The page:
Unfortunately my experiences are two of many. One year I saw teen boy after teen boy sporting a shirt with “SLUT” emblazoned across the chest; turns out one of the bands was selling them. Another favorite was “Spread your love, not your legs,” a message that manages to simultaneously slut-shame and imply that somehow only girls are responsible for sex (did we miss the birds and the bees, boys?). Another year I listened with growing dismay as one of my favorite bands harangued a girl one of them “smashed” the night before, picking apart everything from her weight to her “slutty makeup”. When they entreated girls in the audience not to “cake it on” like the “fatty” from the night before, the crowd roared – but when I looked around, every girl I saw looked either uncomfortable or outright disgusted. In 2009 I was standing on the edge of a mosh pit with my girlfriend when someone deliberately yanked her top down and shoved her into the pit. Nobody helped. Several guys pointed and laughed. In 2015, musician Front Porch Step was removed from the tour amid allegations of sexual harassment and soliciting nudes from minors.

It’s glaringly obvious the scene has a problem. After the Front Porch Step allegations broke, Kevin Lyman, founder of Warped Tour, took to Twitter asking for suggestions about how to address the issue. I responded, pointing him towards the sexual abuse support group I’d been volunteering with, A Voice for the Innocent – and he listened.

Thanks to Kevin and a lot of hard work from the AVFTI, in the summer of 2015 I fulfilled a lifelong wish and worked three dates of the tour for A Voice for the Innocent. Since we’d come on board last minute we didn’t have an elaborate setup, but the most important pieces were there: our message and our resources. We spoke to fans and bands alike about speaking up against sexual abuse, and handed out thousands of flyers listing resources for anyone who has been affected by it. The response was overwhelming and as a result, AVFTI and Warped Tour are launching an in-depth partnership this summer to #SaveOurScene – an unprecedented effort to curb sex crimes in the music industry through education.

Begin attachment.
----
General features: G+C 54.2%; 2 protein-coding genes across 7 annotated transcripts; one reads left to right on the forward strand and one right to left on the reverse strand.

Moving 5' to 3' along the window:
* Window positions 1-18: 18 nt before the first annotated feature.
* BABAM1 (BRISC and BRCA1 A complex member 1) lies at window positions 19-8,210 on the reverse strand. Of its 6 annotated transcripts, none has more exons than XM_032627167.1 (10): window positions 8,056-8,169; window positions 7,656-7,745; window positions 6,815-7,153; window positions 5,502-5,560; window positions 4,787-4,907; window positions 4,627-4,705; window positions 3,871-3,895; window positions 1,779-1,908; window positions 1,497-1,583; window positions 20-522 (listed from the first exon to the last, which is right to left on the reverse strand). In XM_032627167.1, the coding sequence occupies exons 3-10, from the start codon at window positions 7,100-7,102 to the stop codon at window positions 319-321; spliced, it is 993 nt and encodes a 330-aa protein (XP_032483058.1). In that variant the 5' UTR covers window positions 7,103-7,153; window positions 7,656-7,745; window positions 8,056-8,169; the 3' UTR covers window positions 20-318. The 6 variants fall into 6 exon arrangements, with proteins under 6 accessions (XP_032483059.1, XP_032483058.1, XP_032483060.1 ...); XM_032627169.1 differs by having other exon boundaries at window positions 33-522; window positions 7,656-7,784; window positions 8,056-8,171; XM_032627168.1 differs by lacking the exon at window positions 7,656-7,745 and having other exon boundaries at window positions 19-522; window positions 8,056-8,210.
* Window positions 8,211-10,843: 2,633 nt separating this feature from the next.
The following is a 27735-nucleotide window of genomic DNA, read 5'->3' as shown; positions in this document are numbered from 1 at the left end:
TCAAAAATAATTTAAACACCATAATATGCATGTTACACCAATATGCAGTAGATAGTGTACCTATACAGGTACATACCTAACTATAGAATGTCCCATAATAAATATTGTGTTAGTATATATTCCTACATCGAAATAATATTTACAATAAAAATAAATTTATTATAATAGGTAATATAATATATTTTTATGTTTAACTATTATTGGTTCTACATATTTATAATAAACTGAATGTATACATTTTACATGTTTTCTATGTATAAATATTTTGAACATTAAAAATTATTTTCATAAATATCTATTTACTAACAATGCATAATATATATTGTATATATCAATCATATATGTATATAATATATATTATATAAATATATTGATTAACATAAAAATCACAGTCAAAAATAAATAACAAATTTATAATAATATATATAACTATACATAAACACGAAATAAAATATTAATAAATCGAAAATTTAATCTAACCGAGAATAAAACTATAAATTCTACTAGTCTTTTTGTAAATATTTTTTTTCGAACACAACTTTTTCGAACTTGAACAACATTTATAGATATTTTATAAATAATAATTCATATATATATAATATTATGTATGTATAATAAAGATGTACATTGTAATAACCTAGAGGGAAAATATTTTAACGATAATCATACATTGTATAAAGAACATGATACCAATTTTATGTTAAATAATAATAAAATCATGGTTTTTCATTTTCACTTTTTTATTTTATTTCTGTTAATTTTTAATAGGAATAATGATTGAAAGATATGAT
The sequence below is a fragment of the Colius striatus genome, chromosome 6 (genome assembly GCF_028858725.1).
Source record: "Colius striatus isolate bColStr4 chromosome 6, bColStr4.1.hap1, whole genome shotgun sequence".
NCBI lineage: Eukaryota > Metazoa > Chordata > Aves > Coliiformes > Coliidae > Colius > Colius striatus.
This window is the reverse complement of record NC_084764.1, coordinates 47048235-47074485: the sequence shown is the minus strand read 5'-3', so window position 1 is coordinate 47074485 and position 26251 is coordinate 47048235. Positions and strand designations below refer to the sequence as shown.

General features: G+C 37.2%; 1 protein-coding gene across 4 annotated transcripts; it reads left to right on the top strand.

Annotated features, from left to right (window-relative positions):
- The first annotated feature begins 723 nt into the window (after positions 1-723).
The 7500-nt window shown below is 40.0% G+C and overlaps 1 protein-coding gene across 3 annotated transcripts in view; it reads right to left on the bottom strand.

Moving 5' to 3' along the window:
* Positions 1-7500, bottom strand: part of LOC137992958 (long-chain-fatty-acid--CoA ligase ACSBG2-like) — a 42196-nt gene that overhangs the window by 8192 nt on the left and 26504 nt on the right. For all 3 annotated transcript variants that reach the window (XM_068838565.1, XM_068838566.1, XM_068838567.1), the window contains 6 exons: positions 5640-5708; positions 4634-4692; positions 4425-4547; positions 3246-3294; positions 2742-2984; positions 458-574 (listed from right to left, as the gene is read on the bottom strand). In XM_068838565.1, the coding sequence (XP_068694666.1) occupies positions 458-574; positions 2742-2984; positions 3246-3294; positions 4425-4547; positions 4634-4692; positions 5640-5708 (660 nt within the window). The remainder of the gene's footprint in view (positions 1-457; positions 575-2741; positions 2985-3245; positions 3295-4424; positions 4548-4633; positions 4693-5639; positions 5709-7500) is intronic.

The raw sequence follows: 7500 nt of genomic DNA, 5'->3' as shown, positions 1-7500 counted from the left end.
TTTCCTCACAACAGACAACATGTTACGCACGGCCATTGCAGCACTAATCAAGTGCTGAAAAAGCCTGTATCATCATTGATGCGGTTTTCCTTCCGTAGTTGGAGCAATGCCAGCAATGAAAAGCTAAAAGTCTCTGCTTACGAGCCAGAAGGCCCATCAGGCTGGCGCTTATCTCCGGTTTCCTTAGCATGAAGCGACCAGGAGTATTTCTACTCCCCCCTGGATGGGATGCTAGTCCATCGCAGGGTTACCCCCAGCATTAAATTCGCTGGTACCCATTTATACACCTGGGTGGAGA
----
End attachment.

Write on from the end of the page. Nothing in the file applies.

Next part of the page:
As a repeat Warped attendee, abuse survivor, and advocate for other victims, this is my dream come true. I’ve watched as the scene I knew and loved became something reprehensible, to the point that I didn’t even see myself as a part of it anymore. I stopped crowd surfing because I was tired of being groped. I stopped meeting people at shows because I was tired of being relentlessly (and sometimes violently) hit on. Finally, I stopped buying records from bands I could no longer support because of how they talked about girls and women onstage – I knew if they met me, a female fan, they’d see me as just another potential score. The AVFTI/Warped Tour collaboration has reignited a hope I thought was long dead, the hope that maybe we can turn the tide, that we can make the music scene a place where everyone will feel safe.

Ask any girl who’s involved if she has stories like mine. If she doesn’t, her friend does. Guys I talk to usually brush it off with, “I’m not like that though. I respect people!” That’s great! But when you see this kind of behavior, do you stand up and say something, or do you sit there and think about how nice you are? Because it doesn’t matter how many nice guys (or girls!) attend shows if they’re silent. It doesn’t matter how respectful you are if you don’t stand against those who aren’t.

Kevin Lyman isn’t the silent type. AVFTI founder Jamie Sivrais isn’t the silent type. Our volunteer team isn’t the silent type. And you shouldn’t be either. Whether you’re a musician or a fan, join us this summer in our efforts to change how the music scene treats sexual harassment and abuse. Share your stories and listen to each other’s. Speak up when you see bad behavior, because that’s how we’re going to #SaveOurScene – one voice at a time.